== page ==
The Wednesday of Passion Week was a preaching day for Jesus. And the tone of his sermons were sobering. Earlier in that day, He was led to confront the hypocrisy of the religious leaders (Matt 21:23-23:39; Mark 11:27-12:44; Luke 20:1-21:4). And then later, He preached the Olivet Discourse (Matt 24-25; Mark 13; Luke 21:5-36), which is a series of discourses of prophetic material. The tone of the sermons certainly fits the theme of this week of being a sobering one.

Passion Week

Preaching to the Religious Leaders (Matt 21:23-23:29)

The religious leaders in Jesus’ day were always challenging the authority of Jesus. Not wanting to deal with their questions directly, Jesus decided to expose their hearts by telling a series of three parables: the parable of two sons, the parable of the tenants, and the parable of the wedding feast. Each of these parables illustrated a lack of real repentance in these religious leaders, and even though they were greater teachers of Israel that had accumulated may good works, their hearts were far from Him.

Frustrated with the rebuke from Jesus, the Pharisees devised a plan to trap Jesus with a question on paying taxes. Hoping they could either get Jesus to say, “Support Rome” or “Rebel against Rome”, they asked whether or not taxes should be paid to Caesar. He dodged their trap with a brilliant response to pay their due taxes, but reminded them that paying taxes does not make Caesar have any divine authority over God. God will still be God.

The Sadducees thought they could improve upon what the Pharisees attempted and they devised their own question of entrapment – “Who will a man’s wife be if he had seven wives on earth?” What a weird and silly question to ask, and yet, Jesus in His wisdom quickly dismissed all marriage in heaven and then reminded them of His deity.

What followed in Ch. 23 was a blasting of their hypocrisy. He pronounced a series of woes (or curses) upon their leadership, their morality, etc. It was most certainly a “turn or burn” sermon, but one in which ended with an emotional outcry from Jesus about their lack of repentance. We would all do well to pray for the same level of empathy that Jesus had when he saw hypocrisy.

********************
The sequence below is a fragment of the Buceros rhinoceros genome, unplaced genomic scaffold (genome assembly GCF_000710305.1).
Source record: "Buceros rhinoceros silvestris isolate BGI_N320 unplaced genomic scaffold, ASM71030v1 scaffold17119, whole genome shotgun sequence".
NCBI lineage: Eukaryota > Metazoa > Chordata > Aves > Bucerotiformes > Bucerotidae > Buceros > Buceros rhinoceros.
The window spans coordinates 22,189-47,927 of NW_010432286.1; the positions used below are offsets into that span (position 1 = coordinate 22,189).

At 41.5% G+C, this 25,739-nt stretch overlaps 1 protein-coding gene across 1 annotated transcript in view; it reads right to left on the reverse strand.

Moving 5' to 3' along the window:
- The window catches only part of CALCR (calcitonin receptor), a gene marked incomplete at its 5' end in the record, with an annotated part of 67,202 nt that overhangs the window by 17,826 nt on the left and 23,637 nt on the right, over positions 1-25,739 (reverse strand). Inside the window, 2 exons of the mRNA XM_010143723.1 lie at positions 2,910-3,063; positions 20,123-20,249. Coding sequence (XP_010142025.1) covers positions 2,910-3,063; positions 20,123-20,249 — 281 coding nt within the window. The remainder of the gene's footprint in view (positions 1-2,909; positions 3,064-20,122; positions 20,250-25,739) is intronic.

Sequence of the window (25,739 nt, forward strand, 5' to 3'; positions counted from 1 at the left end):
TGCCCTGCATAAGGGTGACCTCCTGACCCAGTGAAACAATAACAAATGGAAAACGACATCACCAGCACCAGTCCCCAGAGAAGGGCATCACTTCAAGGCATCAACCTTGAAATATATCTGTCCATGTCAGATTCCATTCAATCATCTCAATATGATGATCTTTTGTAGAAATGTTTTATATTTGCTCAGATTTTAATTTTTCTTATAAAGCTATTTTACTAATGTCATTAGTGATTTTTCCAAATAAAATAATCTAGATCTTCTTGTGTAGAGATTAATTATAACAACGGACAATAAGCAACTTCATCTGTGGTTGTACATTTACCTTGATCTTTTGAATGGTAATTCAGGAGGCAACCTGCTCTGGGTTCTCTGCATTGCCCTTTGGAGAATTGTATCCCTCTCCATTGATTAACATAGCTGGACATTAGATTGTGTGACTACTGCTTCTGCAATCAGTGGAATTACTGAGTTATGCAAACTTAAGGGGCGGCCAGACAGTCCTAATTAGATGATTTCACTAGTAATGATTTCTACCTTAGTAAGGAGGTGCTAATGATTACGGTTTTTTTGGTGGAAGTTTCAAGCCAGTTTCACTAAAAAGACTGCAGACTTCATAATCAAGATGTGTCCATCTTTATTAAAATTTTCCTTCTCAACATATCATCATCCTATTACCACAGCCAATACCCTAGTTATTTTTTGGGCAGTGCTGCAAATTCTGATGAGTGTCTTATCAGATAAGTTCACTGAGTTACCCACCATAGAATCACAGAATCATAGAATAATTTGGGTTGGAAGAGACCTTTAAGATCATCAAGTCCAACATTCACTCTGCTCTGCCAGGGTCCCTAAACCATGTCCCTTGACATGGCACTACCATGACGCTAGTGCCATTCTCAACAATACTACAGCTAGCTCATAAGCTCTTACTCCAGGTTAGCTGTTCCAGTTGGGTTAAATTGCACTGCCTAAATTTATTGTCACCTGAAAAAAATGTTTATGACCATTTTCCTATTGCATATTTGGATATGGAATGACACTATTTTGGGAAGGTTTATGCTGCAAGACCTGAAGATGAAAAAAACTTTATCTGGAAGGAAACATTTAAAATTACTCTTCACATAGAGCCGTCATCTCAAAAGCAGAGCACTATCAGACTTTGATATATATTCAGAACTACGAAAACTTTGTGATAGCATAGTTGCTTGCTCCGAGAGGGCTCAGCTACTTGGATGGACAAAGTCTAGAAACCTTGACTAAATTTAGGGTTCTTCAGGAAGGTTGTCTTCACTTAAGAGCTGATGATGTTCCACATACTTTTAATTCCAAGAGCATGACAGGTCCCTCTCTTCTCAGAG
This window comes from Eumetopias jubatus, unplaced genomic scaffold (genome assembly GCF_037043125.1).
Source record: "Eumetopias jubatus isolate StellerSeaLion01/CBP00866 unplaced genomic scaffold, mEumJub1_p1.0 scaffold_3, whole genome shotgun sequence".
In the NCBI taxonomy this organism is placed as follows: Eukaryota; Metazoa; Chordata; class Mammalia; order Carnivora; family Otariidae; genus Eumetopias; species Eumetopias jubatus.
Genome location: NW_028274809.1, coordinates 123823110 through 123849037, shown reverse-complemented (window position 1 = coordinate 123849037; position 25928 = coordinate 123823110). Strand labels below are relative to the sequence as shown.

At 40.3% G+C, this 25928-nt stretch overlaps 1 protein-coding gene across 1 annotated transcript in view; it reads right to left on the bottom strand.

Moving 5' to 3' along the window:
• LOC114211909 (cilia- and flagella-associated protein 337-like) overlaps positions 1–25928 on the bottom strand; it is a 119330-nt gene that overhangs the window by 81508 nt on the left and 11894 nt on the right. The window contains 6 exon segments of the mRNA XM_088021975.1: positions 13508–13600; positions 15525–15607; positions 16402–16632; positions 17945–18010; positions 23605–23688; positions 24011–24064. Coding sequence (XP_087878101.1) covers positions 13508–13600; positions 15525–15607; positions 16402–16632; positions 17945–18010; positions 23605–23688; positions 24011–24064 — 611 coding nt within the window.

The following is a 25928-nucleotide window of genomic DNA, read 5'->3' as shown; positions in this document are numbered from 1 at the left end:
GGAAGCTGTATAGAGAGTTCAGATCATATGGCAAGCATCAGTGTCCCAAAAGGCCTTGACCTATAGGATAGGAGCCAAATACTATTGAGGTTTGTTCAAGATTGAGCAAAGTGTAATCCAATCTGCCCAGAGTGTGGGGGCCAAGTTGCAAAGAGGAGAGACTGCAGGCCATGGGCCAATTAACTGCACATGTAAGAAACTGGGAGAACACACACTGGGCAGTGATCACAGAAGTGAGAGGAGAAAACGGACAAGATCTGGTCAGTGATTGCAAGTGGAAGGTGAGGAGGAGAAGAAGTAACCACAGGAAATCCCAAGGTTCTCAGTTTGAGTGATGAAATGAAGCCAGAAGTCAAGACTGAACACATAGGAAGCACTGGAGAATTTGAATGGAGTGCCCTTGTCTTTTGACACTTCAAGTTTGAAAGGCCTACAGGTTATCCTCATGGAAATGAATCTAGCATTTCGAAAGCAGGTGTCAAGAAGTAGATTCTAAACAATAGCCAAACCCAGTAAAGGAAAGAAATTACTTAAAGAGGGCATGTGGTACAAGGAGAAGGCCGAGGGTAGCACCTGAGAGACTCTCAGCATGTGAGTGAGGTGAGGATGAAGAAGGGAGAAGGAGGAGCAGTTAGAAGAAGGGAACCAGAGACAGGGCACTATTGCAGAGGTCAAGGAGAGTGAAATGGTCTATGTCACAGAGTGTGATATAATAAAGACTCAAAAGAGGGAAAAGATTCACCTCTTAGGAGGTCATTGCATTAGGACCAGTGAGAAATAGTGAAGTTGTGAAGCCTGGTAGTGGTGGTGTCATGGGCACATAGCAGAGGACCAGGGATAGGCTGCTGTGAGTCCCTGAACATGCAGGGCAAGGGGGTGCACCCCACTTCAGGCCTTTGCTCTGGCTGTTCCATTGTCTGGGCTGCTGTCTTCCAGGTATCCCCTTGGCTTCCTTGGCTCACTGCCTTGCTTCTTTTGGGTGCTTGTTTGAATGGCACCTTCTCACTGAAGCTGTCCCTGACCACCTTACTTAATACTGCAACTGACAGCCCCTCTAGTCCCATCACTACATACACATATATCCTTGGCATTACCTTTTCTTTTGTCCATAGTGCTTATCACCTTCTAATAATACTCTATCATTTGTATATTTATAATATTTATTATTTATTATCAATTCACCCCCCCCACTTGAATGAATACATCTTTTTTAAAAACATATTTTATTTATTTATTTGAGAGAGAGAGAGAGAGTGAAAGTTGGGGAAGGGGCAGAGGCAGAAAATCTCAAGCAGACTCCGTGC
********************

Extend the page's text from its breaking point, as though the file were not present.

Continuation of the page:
Preaching the Olivet Discourse (Matt 24-25)

What Jesus preached in these chapters must have been hard to hear. He warned of impending judgment, and no doubt a few decades later when Jerusalem was destroyed in A.D. 70, there would have been some who thought back to this sermon and wondered if that was what Jesus was speaking of. Whether Jesus meant to prophesy of those events or not – we will reserve for another blog post at another time.

He gave this sermon on the Mount of Olives. Themes of God’s judgment, the Tribulation of seven years, signs at the end of days, the Antichrist, the 2nd Coming of Christ, and the immanency of these events were the content of this sermon.

The point: be ready, because you don’t know when God will begin to usher in these events. And once they are set into motion, he might be too late for you to respond in salvation.

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